Chapter 1 - The Offering Begins

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You can never go home.

The warning seared itself into my brain like those words burned into the slate-gray wood of the sign. Rotting crab apple bits peppered its surface from someone practicing their aim.

It was a warning, present on all roads leading out of every town and village. I viewed what I now think of as "my sign" on the way out of Chernibden, my birthplace and the only place I have ever known.

I left for the same reason my five companions left: girls of Tel-Eile must find suitable husbands. Our duty? To enrich the gene-pool.

In only a few days, Offerings from other villages might arrive in Chernibden to marry the boys we grew up with. The Elders said the rite honored us, but I wasn't so sure. Why didn't the eighteen-year-old boys pack up their things and wander around the countryside looking for a wife? The Elders said that would cause too much confusion, too much to keep track of. Consistency kept the bloodlines clean.

My parents and sister were the only people not happy to see me leave. The townspeople never understood my penchant for questions and pushing of boundaries. I frowned at the thought, then reached back and adjusted my backpack. The weight of it pressed into my hips and shoulders, but I felt the ghost of a burden lift. Soon, I would be free.

A bedroll, food, and clothes loaded my bag. I had stuffed my backpack to the brim in preparation for many days on the road. My father had tried to discourage me from bringing my bow and arrow. What would the other villagers think? But I planned to be on the road awhile. Hunting for food would be a necessity. By the looks of it, everyone else hoped for a short trip, their bags light with an apparent void of unused space inside.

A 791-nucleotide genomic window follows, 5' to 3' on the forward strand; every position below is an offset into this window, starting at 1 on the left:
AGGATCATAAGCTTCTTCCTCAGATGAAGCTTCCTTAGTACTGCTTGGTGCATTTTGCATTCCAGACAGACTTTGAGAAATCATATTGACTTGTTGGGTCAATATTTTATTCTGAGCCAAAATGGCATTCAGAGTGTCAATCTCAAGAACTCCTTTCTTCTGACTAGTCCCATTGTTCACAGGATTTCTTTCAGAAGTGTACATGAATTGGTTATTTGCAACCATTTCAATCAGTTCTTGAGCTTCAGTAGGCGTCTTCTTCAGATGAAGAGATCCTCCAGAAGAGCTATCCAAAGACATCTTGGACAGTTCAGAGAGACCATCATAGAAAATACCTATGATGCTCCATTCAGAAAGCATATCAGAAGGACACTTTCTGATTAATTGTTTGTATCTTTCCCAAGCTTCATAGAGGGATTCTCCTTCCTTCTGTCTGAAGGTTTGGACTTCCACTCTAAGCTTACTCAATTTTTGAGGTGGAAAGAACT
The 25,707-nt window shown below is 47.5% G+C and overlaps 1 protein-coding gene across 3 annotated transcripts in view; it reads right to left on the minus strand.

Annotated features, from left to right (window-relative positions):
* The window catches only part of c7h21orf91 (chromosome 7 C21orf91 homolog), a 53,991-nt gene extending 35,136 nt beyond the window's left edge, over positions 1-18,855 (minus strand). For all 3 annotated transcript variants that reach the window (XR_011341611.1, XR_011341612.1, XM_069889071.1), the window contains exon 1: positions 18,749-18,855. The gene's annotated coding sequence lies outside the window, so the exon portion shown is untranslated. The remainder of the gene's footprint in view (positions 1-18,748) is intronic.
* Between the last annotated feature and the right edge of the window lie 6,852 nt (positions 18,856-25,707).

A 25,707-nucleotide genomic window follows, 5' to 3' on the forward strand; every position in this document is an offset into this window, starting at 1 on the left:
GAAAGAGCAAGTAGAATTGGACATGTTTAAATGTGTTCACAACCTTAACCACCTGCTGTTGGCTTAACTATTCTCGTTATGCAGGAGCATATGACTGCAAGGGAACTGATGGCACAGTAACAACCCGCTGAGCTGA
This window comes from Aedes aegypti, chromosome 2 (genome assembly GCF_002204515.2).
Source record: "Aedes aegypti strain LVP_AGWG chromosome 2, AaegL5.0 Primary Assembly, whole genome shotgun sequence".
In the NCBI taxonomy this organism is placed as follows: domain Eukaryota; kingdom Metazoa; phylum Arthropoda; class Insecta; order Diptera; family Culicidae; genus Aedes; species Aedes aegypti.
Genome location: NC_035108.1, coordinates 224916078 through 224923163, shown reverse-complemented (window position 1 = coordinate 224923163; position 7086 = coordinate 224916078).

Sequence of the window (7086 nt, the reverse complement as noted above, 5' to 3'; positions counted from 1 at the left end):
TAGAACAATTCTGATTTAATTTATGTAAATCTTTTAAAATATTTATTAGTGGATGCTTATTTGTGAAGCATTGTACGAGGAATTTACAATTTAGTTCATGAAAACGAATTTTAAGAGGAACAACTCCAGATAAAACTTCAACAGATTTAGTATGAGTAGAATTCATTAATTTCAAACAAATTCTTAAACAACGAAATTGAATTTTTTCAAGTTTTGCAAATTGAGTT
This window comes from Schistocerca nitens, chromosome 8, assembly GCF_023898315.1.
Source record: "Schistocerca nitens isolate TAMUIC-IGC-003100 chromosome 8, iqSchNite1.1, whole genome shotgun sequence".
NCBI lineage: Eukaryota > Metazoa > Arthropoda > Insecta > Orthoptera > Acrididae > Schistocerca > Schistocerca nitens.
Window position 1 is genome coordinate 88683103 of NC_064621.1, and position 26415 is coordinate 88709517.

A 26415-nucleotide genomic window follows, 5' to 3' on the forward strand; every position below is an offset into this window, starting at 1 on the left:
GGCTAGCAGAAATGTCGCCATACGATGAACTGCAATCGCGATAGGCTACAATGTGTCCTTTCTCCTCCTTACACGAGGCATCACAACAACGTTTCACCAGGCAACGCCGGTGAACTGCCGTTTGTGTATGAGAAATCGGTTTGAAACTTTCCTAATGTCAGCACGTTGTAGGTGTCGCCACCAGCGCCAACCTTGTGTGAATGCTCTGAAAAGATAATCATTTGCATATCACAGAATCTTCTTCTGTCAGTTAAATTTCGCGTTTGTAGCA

The trip began like all Offerings before. My meager amount of prized-possessions were packed, goodbyes were said, and advice was given. We left in the morning, the five other girls who had come of age and I. With tears in our eyes, we walked in silence except for the snuffling. The wailing of our mothers faded as we made our way forth. They had been through this too.

We all felt the weight of the event upon us, felt the words burnt into the sign burn themselves into our souls.

I realized as we passed our town's warning, alone in a field of scrub, that I had never felt more alone in my entire life. How odd to have a kinship with a sign.

No one said a word as we passed by the Elder Council's final reminder in single file, boots crunching on the ancient, broken pavement. The wafting smell of sage made me wonder if my new home, whenever I stopped the search, would have sagebrush near it. The thought of being able to smell it in my new life gave me comfort.

Eluena, my best friend, leaned in towards me. "Talia, do you think it's true? That we can never come back?"

"You know the law as well as I do, El." I glanced back at the sign. "We can only see our family if they visit us." Soon the scattering of olive trees and hills would block the sign from our view. Our village was already long gone from sight.

"Don't look back," Eluena whispered. She tugged on my sleeve to bring my attention back to the road ahead.

The other girls continued to walk along, boots dragging in the dirt, shoulders hunched. Little puffs of dust rose from underneath our feet.

The sun rose and fell in the sky, and the road now ran parallel to the river. The murky water tinged with green. I'd read in old books bought from the peddler that the water used to be clear down to the bottom of the riverbed. I longed to jump in as sweat trickled between my shoulder blades and beaded above my lip, but instead, I swiped the salty moisture away and adjusted the brim of my hat.

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